Within ten minutes I have a patch of ground cleared of snow and now a fire blazes at the centre. Treen is quick to prop himself up in front of the flames, although he refuses to emerge from his bundle of winter clothing and even refuses a hunk of bread offered by Genni. Agnon seems cheerful enough and has even managed to get some small conversation from Sadhira whilst Genni busily sets about preparing a meal and setting a pot of water to heat up.
“It’s quite a clever idea.” Agnon nods as he explains to the human how he ended up involved in this whole affair. “There are two thoughts on the specific process: a diversion; or some means of pausing the transition before interacting with the traveller.”
“Seems like a lot of effort just to steal a few baubles.”
Collectively, we stare at Sadhira as if we had just witnessed a child’s first words.
Genni hums in thought for a moment before replying, “The lady has a point.”
“The beauty is that the owner of aforementioned baubles is likely to remain unaware that they are missing something until much later,” says Agnon.
“Nonsense!” Treen, unable to resist the lure of debate, sheds some of his clothing. “Such an achievement would require not only a brilliant mind – certainly an asura’s – but a capable lab with access to the required funding. This is not some blah-blah experiment cooked up by accidentally pouring metholyte C into a ribbon-state conduit.”
“But it’s making them a lot of money,” Agnon counters. “Surely that could finance such an undertaking.”
“Agnon, if it wasn’t for the ears, I’d mistake you for a bookah.” Agnon looks to protest but Treen speaks over him. “It is not an undertaking, it is genius – it is beyond genius, and only an asura would have the capability. The sheer ramifications, the ludicrous nature of the whole thing is… big.” He whispers the last word, leaning toward Agnon as he does. “Person X, along with possessions, travels through Gate A. Person X exits at Gate B without belongings. Meanwhile Person Y is now in possession of the misdirected misappropriated. Just getting X from A to B in itself is-” Treen stops mid-sentence and eyes all of us, suddenly acting wary. “An amazing feat,” he finishes lamely.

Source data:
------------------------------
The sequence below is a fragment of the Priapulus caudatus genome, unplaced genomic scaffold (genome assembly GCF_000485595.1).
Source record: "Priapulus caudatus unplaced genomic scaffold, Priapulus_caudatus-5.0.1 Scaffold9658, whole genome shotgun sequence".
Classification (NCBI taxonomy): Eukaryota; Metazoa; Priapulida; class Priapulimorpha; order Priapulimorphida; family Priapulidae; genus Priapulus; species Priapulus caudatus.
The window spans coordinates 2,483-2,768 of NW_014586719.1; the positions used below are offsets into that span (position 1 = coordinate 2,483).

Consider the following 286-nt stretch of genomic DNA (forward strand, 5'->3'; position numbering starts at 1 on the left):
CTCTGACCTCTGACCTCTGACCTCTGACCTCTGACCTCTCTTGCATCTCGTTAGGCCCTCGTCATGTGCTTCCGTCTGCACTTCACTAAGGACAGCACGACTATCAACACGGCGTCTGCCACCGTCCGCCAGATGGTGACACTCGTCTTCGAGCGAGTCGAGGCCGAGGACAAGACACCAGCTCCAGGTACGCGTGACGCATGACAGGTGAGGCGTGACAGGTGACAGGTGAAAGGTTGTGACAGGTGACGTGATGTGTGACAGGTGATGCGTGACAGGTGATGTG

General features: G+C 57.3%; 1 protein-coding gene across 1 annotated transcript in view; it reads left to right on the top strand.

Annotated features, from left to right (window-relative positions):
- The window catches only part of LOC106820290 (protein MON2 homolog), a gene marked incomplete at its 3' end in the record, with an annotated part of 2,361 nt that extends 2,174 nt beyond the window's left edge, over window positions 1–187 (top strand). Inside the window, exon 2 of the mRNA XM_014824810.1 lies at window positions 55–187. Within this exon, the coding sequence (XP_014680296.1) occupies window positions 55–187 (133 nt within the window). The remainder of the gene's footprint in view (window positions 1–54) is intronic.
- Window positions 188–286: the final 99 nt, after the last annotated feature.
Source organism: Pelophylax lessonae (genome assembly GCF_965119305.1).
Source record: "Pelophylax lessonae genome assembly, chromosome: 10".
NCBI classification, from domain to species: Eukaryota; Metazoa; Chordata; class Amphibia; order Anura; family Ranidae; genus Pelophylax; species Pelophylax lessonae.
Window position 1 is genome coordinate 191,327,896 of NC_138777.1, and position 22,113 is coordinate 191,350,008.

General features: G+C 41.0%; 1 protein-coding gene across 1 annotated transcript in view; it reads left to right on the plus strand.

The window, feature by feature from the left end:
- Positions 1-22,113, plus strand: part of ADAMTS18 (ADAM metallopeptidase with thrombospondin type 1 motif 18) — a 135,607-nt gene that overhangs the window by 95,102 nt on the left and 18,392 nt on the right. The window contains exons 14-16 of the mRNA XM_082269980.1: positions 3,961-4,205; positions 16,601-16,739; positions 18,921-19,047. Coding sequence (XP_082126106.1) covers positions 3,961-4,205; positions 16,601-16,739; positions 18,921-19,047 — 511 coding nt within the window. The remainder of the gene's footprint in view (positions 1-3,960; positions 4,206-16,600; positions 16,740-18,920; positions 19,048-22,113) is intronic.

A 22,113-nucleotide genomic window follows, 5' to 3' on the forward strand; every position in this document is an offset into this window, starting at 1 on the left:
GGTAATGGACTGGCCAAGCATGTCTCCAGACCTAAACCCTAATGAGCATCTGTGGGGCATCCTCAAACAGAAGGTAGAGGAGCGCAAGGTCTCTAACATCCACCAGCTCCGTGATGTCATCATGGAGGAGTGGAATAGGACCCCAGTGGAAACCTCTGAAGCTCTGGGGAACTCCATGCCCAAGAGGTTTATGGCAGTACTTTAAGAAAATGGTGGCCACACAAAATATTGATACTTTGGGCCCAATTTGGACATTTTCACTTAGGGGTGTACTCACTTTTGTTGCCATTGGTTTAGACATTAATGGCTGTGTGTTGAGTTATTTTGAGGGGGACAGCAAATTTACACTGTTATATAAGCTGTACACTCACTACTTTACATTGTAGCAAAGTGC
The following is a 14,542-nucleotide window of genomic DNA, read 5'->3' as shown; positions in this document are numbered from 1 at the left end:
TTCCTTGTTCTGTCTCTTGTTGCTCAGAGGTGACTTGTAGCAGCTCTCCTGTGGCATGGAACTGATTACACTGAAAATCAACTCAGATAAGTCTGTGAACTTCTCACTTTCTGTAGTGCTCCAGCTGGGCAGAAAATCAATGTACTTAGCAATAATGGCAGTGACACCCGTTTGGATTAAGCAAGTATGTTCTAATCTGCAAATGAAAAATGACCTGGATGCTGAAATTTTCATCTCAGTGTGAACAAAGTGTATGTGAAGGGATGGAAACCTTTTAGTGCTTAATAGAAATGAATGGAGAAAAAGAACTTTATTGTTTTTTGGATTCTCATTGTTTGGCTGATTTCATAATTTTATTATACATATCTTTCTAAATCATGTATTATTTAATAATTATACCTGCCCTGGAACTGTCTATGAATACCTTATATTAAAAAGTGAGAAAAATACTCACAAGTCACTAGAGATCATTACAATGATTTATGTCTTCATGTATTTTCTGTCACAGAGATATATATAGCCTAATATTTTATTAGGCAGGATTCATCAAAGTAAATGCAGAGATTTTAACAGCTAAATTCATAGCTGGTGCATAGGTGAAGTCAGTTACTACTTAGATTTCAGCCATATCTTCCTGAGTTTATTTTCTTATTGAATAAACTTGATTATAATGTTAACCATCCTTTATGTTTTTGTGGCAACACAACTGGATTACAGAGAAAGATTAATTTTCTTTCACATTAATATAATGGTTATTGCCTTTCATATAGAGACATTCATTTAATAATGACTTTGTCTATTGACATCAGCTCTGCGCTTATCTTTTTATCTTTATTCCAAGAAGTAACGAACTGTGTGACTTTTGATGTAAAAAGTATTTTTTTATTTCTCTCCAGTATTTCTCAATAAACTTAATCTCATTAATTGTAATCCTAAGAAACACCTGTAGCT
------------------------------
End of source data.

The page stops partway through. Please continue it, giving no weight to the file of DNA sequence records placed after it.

Genni rolls her eyes. “Treen, you have nothing to fear – I don’t think they’re following your conversation so far, I doubt they’ll understand the complexities of gate travel; our secrets are safe here.”
I do not understand what Genni and Treen are talking about – at least Genni had that bit right – but it seems Treen is reluctant to discuss something to do with the asura gates; I am not entirely certain that I really want to know anyway.
“I-” starts Agnon.
“Still don’t understand? Honestly, Agnon – no asura would create such an incredible device for something so barbaric without inevitable cause for self-invective thoughts – his own consciousness would turn upon him.”
“But you stated that only an asura-”
“Could develop such a system?” Again, Treen finishes Agnon’s sentence. “Oh, I have no doubt that this is asuran technology.”
“So…” struggles Agnon, looking around at the rest of us for help.
“It was stolen by humans.” Sadhira comes to Agnon’s rescue.
Treen nods. “A noble admission – yes.”
Sadhira shrugs. “I’m not proud.”
What a strange response, and I wonder what she means by it. Either she’s carefree and hence dismissive of her own race, or that was some kind of insult aimed at Treen, or just asura in general.
“Yet our esteemed colleague,” Treen indicates Sadhira, “has uncovered absolutely nothing at this stage. The only connection that we have is Asbjorn, which is an even greater mystery.”
What does he mean by ‘which’…?